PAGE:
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I have decorator for my views which creates new instance of SomeClass and calls original view function with this param.

def decorator(orig_func):
    def inner_func(request, *args, **kwargs):
        api = SomeClass(request)
        return orig_func(request, api, *args, **kwargs)

The problem is that properties (variables) inside SomeClass seem to be persistent across many requests - for example when view_one is executed it sets some properties inside apu (SomeClass) class. In the second request to view_two those properties are still set with values from first request. How I can avoid this? I need simple solution.


here is SomeClass:

class SomeClass:
    some_variable = None

    def __init__(self,value):
        #self.some_variable = None

    def setVariable(self,value):
        self.some_variable = value

    def getVariable(self):
        return self.some_variable

My proble was that when request was executed and the commented line was commented, some_variable was not neccessery None - it had the value set during previous request. So I wrote this commented line to "clear" the variable.

Now I have a question - is this safe? Is there a possibility that one request will clear this variable during another request is executed and it will be overriden in this another request to None?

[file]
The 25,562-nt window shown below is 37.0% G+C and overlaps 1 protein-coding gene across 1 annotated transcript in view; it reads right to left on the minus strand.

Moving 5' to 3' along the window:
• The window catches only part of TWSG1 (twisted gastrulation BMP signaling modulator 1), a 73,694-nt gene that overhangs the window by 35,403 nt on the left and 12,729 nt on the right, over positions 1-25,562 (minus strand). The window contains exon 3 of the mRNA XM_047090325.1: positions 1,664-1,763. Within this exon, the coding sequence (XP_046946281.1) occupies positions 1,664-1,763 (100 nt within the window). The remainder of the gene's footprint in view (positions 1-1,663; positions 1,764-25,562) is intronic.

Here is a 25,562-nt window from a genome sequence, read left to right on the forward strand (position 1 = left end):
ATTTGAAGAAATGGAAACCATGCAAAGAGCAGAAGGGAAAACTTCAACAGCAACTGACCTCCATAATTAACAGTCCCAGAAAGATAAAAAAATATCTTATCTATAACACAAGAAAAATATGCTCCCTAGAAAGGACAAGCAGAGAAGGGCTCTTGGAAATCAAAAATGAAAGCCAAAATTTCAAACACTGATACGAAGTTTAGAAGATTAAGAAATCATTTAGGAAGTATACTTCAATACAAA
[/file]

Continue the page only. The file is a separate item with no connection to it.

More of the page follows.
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1  
You are most likely using class attributes rather than instance attributes. We need the definition of SomeClass to help you. –  Wessie Jan 30 '13 at 21:52
    
Yes you were right - I had to do some cleanup in __init__() constructor. –  user606521 Jan 31 '13 at 11:16
    
But wait - I will post my class code here because I am not sure if its gonna work as expect –  user606521 Jan 31 '13 at 11:17

1 Answer 1

up vote 1 down vote accepted

The following is the correct class definition you want.

class SomeClass:
    def __init__(self,value):
        self.some_variable = value

    def setVariable(self,value):
        self.some_variable = value

    def getVariable(self):
        return self.some_variable

This will set the attribute on the instance rather than on the class object.

>>> a = SomeClass(5)
>>> a.some_variable # Just as expected
5
>>> b = SomeClass(10)
>>> b.some_variable # This is its own variable
10
>>> b.some_variable = 20 # This won't change 'a'
>>> a.some_variable # Hasn't changed
5

I might also want to note that getters and setters are often not want you want when writing python since you can do instance.some_variable = 5 without the need of a getter or setter.

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Perfect! thanks! –  user606521 Jan 31 '13 at 12:08

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